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Plant of the Week: Autumn Crocus

The University of Arkansas System Division of Agriculture does not promote, support or recommend plants featured in "Plant of the Week." Please consult your local Extension office for plants suitable for your region.

Plant of the Week

Autumn Crocus 
Latin: Crocus speciosus

Picture of Autumn Crocus with white and blue flowers.

On the same day that America received the horrific surprise from the Middle East, the postman delivered a package that had begun its travels from the same part of the world centuries ago. The corms the postman delivered that fateful day were Crocus speciosus, the Autumn crocus.

These corms had followed the path of many immigrants, first stopping off in Holland before making their way to our shores.

The Autumn crocus is one of a dozen or more fall-flowering crocuses grown in American gardens. The light blue to violet flowers begin appearing in late September and October and grow 6-8 eight inches tall without a trace of foliage. The flowers are typical of crocus, with six petals, or tepals, forming a narrow tube that extends into the earth.

Perhaps it’s a testimony to the harshness of the climate in Turkey, Iran and the mountains of Afghanistan that have kept the womb of the flower, the ovary, below ground. The unpredictable and harsh winter weather can appear early, so the plant has developed the survival strategy of maturing its capsule of seeds below ground and out of the reach of all but the hardest freezes. As the seed ripens, the peduncle elongates and the pods emerge to the surface of the soil.

The fall-flowering characteristic of Autumn crocus is also an adaptation to the harsh climate. Plants blooming in the fall without a trace of leaves usually hail from regions that have prolonged summer droughts. The leaves of Autumn crocus are typical for crocus and appear early in the spring and persist until the heat of summer broils them into submission.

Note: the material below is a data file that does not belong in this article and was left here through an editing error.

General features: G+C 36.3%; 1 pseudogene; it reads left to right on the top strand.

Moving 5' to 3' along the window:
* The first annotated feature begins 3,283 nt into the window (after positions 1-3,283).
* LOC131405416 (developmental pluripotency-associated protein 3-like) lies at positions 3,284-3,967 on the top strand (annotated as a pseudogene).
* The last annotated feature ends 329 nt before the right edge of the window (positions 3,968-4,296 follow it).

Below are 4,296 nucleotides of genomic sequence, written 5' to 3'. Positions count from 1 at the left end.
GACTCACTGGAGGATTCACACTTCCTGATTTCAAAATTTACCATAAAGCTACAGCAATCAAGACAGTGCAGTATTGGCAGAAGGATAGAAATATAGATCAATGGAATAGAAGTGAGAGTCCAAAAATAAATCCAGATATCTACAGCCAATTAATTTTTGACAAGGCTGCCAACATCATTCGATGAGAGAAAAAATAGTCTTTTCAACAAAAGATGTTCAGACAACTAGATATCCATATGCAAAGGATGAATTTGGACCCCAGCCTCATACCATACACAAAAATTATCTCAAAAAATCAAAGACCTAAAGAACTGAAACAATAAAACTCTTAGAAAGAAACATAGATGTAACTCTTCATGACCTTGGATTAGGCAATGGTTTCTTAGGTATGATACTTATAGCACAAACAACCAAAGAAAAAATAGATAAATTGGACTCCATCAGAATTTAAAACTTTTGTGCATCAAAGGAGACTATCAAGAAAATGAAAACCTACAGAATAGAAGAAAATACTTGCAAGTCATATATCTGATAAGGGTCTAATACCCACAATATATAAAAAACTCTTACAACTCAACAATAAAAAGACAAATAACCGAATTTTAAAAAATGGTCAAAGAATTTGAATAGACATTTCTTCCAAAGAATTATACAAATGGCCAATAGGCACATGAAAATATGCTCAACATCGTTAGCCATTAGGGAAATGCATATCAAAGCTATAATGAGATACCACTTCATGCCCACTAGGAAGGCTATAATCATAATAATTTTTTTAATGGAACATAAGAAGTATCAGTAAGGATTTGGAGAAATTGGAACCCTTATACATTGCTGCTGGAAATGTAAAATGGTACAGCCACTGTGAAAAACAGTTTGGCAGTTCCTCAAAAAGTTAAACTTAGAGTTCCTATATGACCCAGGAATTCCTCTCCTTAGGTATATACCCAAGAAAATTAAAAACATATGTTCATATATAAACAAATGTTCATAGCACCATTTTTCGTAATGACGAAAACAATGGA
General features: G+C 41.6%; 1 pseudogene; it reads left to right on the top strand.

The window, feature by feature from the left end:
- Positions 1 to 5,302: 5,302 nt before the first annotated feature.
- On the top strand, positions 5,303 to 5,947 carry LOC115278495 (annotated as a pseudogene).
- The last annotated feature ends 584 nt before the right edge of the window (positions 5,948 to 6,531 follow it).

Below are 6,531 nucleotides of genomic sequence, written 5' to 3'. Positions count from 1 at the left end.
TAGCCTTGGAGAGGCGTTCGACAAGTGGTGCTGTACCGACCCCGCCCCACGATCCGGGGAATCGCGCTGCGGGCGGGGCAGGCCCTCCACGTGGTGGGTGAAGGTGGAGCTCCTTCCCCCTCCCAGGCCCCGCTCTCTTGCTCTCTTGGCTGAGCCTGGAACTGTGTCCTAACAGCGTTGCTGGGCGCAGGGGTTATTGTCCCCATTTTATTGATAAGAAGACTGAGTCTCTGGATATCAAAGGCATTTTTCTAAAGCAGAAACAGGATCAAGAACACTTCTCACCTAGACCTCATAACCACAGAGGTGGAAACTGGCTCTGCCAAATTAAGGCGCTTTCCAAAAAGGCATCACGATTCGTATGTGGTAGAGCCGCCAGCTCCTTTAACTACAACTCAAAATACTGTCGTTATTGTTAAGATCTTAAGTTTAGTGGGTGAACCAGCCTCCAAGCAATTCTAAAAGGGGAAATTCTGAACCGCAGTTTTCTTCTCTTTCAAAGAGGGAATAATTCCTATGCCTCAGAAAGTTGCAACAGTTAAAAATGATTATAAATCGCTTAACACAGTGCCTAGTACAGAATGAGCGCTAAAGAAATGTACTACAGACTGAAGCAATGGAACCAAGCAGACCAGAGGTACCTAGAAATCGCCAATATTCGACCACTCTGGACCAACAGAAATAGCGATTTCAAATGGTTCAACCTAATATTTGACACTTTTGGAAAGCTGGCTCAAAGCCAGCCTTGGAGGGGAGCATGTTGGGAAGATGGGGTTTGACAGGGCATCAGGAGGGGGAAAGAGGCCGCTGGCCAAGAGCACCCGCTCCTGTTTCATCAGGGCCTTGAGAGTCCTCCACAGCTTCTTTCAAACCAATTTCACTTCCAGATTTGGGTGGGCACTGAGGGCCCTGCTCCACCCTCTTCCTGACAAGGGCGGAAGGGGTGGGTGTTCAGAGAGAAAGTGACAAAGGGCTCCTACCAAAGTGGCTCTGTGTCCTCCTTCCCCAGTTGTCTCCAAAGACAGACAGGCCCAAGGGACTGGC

The corm, an underground storage structure constituting a solid, white starchy mass with the buds embedded on the surface in concentric rings, is typical of other members of the iris family such as gladiolus, except for its size. While often referred to as a "bulb" in the jargon of the gardener, it lacks the internal scales seen in onions, daffodils and other such true bulbs.

The name Crocus is from the Greek word krokos, which was borrowed from the Semitic word karkom. The name did not refer to the familiar spring-blooming species, but to the Saffron Crocus (C. sativus), which was used extensively as a die, as an ingredient in cooking and even in embalming rituals.

This plant, so widely sought after in its Mediterranean homeland by the ancients, is now known only in cultivation. It’s been harvested to the point of extinction in the wild.

Of the fall blooming crocuses, C. speciosa is perhaps the showiest. It should be planted 4-6 inches deep in well prepared, deeply spaded soil. While most crocuses do best in full sun, this species seems to do best in the high shade of oak trees.

While the plant is from a dry, hostile region, it seems to flourish best in a moderately moist site. In the Southern garden, they will increase slowly and eventually naturalize, making them valued citizens of the League of Nations that make up our own gardens.

It can be used in the front of mixed borders as an addition to the lawn or in groundcover beds. At least to my eye, these naked-fall flowering plants look gawky and strange if they’re emerging in open ground. A skirt of grass or vinca leaves gives the blooms a point of reference and more effectively displays their delicate beauty.

By: Gerald Klingaman, retired
Extension Horticulturist - Ornamentals
Extension News - September 28, 2001


The University of Arkansas Division of Agriculture does not maintain lists of retail outlets where these plants can be purchased. Please check your local nursery or other retail outlets to ask about the availability of these plants for your growing area.